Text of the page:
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Why Growth Mindset Matters at Work

Sometimes losing provides us with the perfect roadmap for success. Here’s why growth mindset matters at work.

It's not failing, but bouncing back that matters 

We’re great at talking about growth mindset and the work of Stanford Professor, Carol Dweck but what does it mean in practice? How does it play out in the business world? What about growth mindset at work? Hands up if you tell people you’ve got it as you nod sagely but in secret, well, in secret, you’re just not sure and you don’t want to look like a loser? We’ve been taught to avoid failure at all costs, not to look stupid in front of others but sometimes losing provides us with the perfect roadmap for success. Here’s why growth mindset matters at work.

If you’re always trying to be the smartest in the room you’ll never learn

Ok, so maybe you were hired because you’re smart but when you find yourself trying to prove it every day, you’re creating a huge schotoma. When you’re more concerned with creating the illusion of an infalliable expert, you’re missing out on learning opportunities. Dweck’s research found that when children were praised for their intelligence alone they became demotivated. They made less effort. Even more worrying, those children then overstated their scores to their peers. Dweck stated “We took ordinary children and made them into liars.”

Flip that research into inward facing, hierachical organisations that focus soley on ‘star’ performers. Outdated, command and control structures, ranking performance management systems that only focus on results create a culture of fixed mindset. Reflect upon the genesis for recent scandals at VW, Enron, Tesco, Facebook fake data, Uber, Wells Fargo and the Samsung bribery charges. Fixed mindset is a breeding ground for dysfunction and it usually emanates from the top. From a leader, that’s toxic.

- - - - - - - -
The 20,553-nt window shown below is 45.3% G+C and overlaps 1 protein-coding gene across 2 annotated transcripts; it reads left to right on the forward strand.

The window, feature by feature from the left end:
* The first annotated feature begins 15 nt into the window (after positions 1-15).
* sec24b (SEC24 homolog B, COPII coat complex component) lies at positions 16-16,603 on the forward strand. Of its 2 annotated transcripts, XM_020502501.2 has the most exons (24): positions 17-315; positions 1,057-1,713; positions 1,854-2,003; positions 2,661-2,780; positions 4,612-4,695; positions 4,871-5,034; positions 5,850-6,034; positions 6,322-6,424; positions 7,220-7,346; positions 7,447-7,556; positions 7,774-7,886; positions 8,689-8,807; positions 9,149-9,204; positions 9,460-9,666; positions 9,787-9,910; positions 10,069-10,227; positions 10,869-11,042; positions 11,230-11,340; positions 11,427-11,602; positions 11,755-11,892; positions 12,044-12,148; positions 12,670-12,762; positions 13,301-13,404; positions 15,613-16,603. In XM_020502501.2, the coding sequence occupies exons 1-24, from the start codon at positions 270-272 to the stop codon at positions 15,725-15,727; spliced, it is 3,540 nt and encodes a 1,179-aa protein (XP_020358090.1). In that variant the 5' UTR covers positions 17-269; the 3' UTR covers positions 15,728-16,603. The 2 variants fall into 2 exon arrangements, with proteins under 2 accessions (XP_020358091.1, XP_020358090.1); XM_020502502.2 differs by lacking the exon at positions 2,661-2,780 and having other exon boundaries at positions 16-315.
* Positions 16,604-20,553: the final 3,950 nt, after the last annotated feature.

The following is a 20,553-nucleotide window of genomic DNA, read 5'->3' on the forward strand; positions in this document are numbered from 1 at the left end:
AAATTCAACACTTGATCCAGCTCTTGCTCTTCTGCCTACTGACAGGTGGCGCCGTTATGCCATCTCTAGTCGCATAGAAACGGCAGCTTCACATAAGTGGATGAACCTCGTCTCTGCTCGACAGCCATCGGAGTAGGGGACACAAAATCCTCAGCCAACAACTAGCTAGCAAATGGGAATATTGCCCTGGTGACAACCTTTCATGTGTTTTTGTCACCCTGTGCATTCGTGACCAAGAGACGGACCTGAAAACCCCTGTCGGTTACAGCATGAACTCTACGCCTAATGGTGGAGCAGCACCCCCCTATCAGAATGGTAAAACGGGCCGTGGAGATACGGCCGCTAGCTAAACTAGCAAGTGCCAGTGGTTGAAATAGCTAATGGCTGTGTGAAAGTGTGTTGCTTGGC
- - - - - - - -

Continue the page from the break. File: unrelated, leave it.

Robert Sternberg, Dean of Tuft’s University states “If you’re afraid of making mistakes, you’ll never learn on the job and your whole approach to business becomes defensive: ‘I have to make sure I don’t screw up.” We know that action follows focus. If your motivation is to prevent failure then you’ll diminish your potential, your ideas and your development. If you’re leading with an all or nothing fixed mindset, masking your fear of falling, failing and being found out, watch that lack of innovation, and vision trickle down to your staff.

Recognising yourself (or your colleagues) and wondering how to develop a growth mindset? We’ve got you covered with these 5 developing a growth mindset hacks.

  • Develop your self awareness. This is key. You need to be able to spot the areas where you have a fixed mindset. How? Slow down and cultivate a daily habit of mindfulness (check out our free Introduction to Mindfulness Guide)
  • Listen to how you communicate with colleagues. What are you really saying? Consider any subtext as to what you might be saying about mindset. Monitor and address any fixed mindset faux pas.
  • Model growth mindset in everything that you do by talking about mindset, making it part of your culture and discussing your own failures. Make it more than ‘ok’ to fail, take a leaf out of Goggle’s X lab and actively celebrate what you’ve learned from stumbling over roadblocks.
  • Focus on development not talent. When there’s a success in your organisation, analyse the processes rather than the talent. What happened? What contributed to the success? How can you learn from it? How can it be replicated?
  • When the shit hits the fan and someone messes up ditch the blame culture. Analyse what happened, where is the learning information and how can it be utilised so that everyone can learn from it? Give feedback and do things differently next time.

Want to know more about positive psychology? Get in touch, we work internationally with Fortune 500 companies to build growth mindset leaders, growth mindset teams alongside offering bitesize positive psychology courses, positive psychology training and positive psychology at work training with one of the UK’s leading, MAPP qualified facilitators.

Originally published at www.korudevelopment.co.uk

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